A Review Of Thursday Night’s Democratic Debate

With five days to go before the New Hampshire primary, some thoughts of the debate between Hillary Clinton and Bernie Sanders at the University of New Hampshire:

— Congratulations to MSNBC for adding this debate to the schedule. It was a real debate, with real differences between the candidates. It never got personal or circus-like. It was substantive and valuable, and it showed their competing visions for the party.

— An amazingly minimal and solid job by moderators Chuck Todd and Rachel Maddow. They let the candidates do their thing without becoming the story. Perhaps it being one-on-one helped. But no showboating at all by the moderators. They were excellent.

— I thought Hillary Clinton started off tight, tense, defensive, somewhat petulant, sometimes playing the victim; as in, how DARE you question my motives? There was, in my view, some playing the martyr, which never serves her well. But then, somewhere midway, that all changed. Maybe it was around the time the conversation switched to foreign policy, where she is always more confident and on top of her game. But somewhere around that time she became more human and relaxed. There were two Clintons tonight.

— I thought Bernie Sanders went after Clinton’s positions more reluctantly than she with him. He’s angrier with the system than he is with her. As it is, he’s not an angry candidate, even though he’s certainly pissed at everything that he sees happening around him. I’m not sure if he gave a more polished performance, but it was certainly less about Clinton than she made it about him. A winner/loser? I didn’t see one.

— All that early conventional wisdom that more debates are not good for Clinton is silly; she is a solid debater and always has been. Both were at the top of their game. New Hampshire Democrats got what they needed tonight.

— Now it’s time for Chris Matthews, who will tell us every thought he’s ever had in his life, and who will save his guests the problem of answering his questions because he will answer them for them.

3 thoughts on “A Review Of Thursday Night’s Democratic Debate”

  1. I was watching from Australia, having not seen much of Sanders before. I didn’t disagree with many of his positions, but I was surprised at how much he came across as ‘cranky old uncle’. He just didn’t look presidential to me. It felt like his role was as a foil to Clinton, rather than a serious candidate. Obviously lots of voters disagree with me.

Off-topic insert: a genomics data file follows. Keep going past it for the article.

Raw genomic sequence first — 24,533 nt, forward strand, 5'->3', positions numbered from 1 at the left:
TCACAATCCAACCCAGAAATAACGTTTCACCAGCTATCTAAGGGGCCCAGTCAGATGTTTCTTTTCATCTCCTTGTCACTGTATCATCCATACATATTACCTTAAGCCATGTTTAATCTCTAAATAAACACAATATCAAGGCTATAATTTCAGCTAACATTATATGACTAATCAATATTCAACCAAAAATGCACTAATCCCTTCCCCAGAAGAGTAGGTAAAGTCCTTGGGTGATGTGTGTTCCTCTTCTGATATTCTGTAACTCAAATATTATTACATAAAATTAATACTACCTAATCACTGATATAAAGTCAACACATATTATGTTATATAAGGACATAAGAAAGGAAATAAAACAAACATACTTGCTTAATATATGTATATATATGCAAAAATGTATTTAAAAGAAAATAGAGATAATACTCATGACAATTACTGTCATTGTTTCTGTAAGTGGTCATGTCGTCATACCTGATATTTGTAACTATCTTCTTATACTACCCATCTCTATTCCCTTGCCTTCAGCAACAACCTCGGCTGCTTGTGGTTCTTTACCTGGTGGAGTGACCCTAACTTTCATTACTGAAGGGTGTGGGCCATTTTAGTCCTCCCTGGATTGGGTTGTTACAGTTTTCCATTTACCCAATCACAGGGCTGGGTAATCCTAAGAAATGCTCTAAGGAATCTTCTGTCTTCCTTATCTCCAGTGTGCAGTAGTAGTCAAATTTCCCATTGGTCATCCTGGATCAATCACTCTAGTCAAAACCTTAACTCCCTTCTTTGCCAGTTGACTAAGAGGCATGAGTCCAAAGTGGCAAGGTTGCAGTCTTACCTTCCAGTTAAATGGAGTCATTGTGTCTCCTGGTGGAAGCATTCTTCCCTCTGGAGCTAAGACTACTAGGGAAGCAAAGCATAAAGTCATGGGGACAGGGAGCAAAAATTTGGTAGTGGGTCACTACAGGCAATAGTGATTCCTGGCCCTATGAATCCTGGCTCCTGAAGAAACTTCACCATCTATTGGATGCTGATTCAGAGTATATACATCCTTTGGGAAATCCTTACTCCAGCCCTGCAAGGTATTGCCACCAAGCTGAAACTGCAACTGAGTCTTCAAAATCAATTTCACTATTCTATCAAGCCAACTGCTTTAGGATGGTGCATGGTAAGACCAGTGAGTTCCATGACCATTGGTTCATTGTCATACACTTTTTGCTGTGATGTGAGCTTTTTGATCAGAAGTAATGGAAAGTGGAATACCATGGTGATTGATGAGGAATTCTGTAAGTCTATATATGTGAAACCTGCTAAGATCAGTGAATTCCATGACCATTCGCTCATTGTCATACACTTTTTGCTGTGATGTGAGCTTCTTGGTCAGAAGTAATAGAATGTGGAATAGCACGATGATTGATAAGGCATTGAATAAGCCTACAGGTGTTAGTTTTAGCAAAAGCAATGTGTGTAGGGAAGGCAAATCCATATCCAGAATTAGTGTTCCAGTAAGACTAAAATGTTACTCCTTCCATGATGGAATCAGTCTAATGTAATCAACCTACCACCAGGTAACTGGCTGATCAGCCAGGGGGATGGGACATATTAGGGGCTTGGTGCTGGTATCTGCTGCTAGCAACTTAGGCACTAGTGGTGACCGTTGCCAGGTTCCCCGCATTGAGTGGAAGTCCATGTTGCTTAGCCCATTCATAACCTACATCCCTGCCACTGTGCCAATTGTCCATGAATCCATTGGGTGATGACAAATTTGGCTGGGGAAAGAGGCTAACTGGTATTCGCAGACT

2. I disagree Barry. Yes, Bernie Sanders is older than Hilliary. However, he is very specific to point out his ideas for reform while Hilliary chose to attack him rather than the GOP positions. This is the same avenue she traveled when she ran against Obama that ended with her scathing remarks with people in the audience ‘booing her’. Senator Sanders remained on debate with he positions and ignored her. He is much more progressive than she has ever been. More important, people see him as trustworthy but not her.

  3. I actually liked the Hillary Clinton in the first portion of the debate. It seemed to me that she came prepared and seemed to be taking this seriously. She often slouches and comes off a little cocky to me — this has surprised me. I did not watch debates and such 8 years ago as I was in college and was not terribly politically involved. Later in the debate she just comes across as desperate. I am not at all impressed with Clinton. She often says she’s going to follow in Obama’s footsteps, then “vigorously agrees” with Bernie Sanders. Who is Hillary and what is SHE going to do? It seems as though she is fighting for the title of First Female President instead of actually wanting her policies to create change and believing in them.

    I thought while both candidates seemed about even throughout the debate, Bernie Sanders had highlights such as the Henry Kissinger moment, and the comment where he said he doesn’t think big money donors just give money to campaigns (hers included) because they have nothing better to do. Because Sanders is focused and takes away Clinton’s ability to criticize him too much (because he doesn’t criticize her personally very often (and he could)) and the money thing is an issue for her.

    I am SO impressed that Sanders is running a campaign free of negative ads. One reason I haven’t been drawn to politics before is because I feel like all they say is, “That guy smoked pot 30 years ago! Vote for me instead.” It’s annoying. I feel like they are all lying. Sanders comes across as more trustworthy because he has no personal interest in running for President — he says to make the country a better place for his grandchildren. I’ve pulled up some videos on youtube of him in the Senate and he sounds the same as he does in debates. He is focusing on the power of people when they use their voice and unite. THAT is what is appealing. I don’t feel like Clinton wants to unite this country in a way that beyond her presidency there will be a better system of government. I don’t agree with all of the points Sanders makes, but he is respectable. As far as I can tell, he wholeheartedly believes in his policies. I think that is remarkable in politics. No matter the outcome, I hope his level of respect and ability to run a campaign with no big money super pacs and no negative ads has a lasting impact on the political scene.


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